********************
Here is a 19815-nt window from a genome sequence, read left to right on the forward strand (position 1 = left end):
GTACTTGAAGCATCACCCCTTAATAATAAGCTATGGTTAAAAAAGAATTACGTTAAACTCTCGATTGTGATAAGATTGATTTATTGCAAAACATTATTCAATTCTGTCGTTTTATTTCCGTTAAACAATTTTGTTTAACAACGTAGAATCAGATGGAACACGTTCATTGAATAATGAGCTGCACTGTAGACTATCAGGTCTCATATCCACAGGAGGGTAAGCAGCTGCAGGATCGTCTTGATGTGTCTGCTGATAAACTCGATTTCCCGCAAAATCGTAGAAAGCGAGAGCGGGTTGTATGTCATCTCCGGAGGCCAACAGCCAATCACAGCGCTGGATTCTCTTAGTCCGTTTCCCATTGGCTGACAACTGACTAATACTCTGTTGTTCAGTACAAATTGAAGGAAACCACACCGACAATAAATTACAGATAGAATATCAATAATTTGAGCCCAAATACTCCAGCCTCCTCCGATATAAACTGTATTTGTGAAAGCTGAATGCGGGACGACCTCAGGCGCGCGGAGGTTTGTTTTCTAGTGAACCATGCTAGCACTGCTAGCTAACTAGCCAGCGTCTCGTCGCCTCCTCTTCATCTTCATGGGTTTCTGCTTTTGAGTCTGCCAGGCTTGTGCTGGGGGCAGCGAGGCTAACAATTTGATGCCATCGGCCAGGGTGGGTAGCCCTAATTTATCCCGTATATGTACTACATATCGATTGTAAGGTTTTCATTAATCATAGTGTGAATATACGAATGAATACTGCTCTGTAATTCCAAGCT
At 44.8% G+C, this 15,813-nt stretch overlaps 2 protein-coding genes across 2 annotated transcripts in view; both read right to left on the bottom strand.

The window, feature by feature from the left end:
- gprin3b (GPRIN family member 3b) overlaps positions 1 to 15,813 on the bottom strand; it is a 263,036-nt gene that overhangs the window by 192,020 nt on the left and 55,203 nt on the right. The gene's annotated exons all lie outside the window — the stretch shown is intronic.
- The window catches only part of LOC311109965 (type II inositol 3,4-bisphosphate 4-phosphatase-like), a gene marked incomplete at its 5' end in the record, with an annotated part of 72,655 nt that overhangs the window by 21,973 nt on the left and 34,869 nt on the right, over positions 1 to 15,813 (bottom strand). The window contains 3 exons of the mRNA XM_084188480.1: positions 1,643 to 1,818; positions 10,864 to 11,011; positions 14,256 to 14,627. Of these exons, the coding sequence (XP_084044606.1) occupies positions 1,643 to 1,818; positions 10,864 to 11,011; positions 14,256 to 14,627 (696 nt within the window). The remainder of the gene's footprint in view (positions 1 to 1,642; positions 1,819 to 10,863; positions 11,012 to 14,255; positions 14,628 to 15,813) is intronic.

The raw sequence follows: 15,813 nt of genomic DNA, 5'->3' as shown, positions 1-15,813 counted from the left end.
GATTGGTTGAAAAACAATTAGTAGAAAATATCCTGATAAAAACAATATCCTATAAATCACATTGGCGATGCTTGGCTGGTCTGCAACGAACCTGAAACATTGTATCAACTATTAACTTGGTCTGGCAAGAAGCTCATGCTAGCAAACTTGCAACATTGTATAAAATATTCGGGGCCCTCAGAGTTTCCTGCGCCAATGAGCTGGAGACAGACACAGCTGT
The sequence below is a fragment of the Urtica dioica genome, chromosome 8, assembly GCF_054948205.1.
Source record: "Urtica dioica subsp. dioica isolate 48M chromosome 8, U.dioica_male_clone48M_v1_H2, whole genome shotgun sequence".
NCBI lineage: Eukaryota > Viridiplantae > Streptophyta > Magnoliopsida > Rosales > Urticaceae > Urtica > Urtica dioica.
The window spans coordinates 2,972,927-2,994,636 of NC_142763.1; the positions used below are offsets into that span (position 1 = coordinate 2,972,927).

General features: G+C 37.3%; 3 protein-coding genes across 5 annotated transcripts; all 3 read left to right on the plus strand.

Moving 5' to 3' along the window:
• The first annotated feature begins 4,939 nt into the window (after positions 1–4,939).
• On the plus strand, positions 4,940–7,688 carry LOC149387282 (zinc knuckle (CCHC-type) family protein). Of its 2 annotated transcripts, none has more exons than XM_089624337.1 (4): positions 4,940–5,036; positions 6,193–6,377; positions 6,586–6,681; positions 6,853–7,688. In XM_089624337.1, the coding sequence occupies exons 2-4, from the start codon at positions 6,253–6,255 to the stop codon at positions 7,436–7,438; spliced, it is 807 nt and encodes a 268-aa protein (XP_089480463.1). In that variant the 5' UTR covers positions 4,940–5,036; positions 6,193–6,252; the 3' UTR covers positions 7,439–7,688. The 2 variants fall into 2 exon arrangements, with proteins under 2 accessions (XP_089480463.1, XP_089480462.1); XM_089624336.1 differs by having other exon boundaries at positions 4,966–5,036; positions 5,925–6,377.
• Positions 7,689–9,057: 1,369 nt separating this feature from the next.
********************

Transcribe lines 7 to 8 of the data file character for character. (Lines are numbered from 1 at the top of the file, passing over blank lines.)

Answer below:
The raw sequence follows: 15,813 nt of genomic DNA, 5'->3' as shown, positions 1-15,813 counted from the left end.
GATTGGTTGAAAAACAATTAGTAGAAAATATCCTGATAAAAACAATATCCTATAAATCACATTGGCGATGCTTGGCTGGTCTGCAACGAACCTGAAACATTGTATCAACTATTAACTTGGTCTGGCAAGAAGCTCATGCTAGCAAACTTGCAACATTGTATAAAATATTCGGGGCCCTCAGAGTTTCCTGCGCCAATGAGCTGGAGACAGACACAGCTGT